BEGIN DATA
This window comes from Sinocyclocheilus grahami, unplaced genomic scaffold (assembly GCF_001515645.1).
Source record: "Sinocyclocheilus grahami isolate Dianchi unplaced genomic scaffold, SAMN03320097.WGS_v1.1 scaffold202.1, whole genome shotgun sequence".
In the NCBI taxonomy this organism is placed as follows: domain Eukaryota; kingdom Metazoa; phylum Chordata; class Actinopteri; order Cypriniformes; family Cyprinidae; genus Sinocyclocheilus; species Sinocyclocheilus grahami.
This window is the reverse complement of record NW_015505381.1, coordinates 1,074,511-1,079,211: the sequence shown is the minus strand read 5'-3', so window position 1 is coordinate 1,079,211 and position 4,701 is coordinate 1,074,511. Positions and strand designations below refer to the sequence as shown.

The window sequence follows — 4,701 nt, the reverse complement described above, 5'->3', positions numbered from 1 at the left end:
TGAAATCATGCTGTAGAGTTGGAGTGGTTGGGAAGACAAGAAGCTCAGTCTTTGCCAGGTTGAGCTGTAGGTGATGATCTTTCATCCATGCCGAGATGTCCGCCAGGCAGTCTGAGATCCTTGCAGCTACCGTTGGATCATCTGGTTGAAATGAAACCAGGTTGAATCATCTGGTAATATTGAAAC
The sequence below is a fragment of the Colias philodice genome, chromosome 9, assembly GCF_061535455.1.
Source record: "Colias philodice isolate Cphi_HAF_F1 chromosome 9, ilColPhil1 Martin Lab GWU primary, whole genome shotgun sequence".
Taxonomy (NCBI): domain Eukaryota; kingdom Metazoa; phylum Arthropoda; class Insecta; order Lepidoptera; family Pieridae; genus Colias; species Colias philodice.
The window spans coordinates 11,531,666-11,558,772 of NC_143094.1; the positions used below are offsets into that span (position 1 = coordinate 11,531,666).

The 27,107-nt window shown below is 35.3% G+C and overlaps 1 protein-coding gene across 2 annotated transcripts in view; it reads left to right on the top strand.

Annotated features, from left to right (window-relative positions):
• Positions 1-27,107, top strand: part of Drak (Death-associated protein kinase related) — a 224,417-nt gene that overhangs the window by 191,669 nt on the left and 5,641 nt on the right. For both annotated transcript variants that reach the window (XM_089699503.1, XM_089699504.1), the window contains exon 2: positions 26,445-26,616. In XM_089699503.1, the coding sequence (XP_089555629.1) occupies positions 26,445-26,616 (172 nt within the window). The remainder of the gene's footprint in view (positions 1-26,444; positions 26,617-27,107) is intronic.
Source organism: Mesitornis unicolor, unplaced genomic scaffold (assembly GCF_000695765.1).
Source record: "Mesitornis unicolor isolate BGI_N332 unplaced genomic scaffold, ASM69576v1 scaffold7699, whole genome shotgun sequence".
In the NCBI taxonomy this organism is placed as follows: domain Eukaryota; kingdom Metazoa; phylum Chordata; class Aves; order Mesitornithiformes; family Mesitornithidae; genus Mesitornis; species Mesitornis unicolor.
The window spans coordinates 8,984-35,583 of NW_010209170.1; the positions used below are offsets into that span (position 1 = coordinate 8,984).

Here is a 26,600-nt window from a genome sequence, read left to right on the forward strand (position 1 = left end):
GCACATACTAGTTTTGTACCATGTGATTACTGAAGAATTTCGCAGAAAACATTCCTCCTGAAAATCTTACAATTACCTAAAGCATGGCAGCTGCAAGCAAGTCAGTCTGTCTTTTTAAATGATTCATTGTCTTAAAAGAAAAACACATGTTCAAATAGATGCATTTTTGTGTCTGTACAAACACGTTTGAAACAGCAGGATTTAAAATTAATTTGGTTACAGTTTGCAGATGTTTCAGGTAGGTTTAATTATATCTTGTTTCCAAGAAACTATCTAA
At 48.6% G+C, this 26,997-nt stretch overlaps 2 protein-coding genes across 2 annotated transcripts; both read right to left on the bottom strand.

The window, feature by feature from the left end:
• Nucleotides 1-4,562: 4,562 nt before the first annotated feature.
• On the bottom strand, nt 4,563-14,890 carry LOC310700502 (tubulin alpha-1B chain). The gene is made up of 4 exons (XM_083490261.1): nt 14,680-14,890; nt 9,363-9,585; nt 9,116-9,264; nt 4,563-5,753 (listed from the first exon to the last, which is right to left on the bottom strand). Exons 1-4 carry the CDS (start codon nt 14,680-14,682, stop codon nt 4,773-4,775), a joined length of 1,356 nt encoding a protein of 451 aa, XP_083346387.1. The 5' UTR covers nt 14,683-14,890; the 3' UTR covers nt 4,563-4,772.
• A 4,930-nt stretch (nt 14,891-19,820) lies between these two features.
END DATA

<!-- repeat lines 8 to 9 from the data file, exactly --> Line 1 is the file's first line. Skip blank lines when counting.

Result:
Source record: "Colias philodice isolate Cphi_HAF_F1 chromosome 9, ilColPhil1 Martin Lab GWU primary, whole genome shotgun sequence".
Taxonomy (NCBI): domain Eukaryota; kingdom Metazoa; phylum Arthropoda; class Insecta; order Lepidoptera; family Pieridae; genus Colias; species Colias philodice.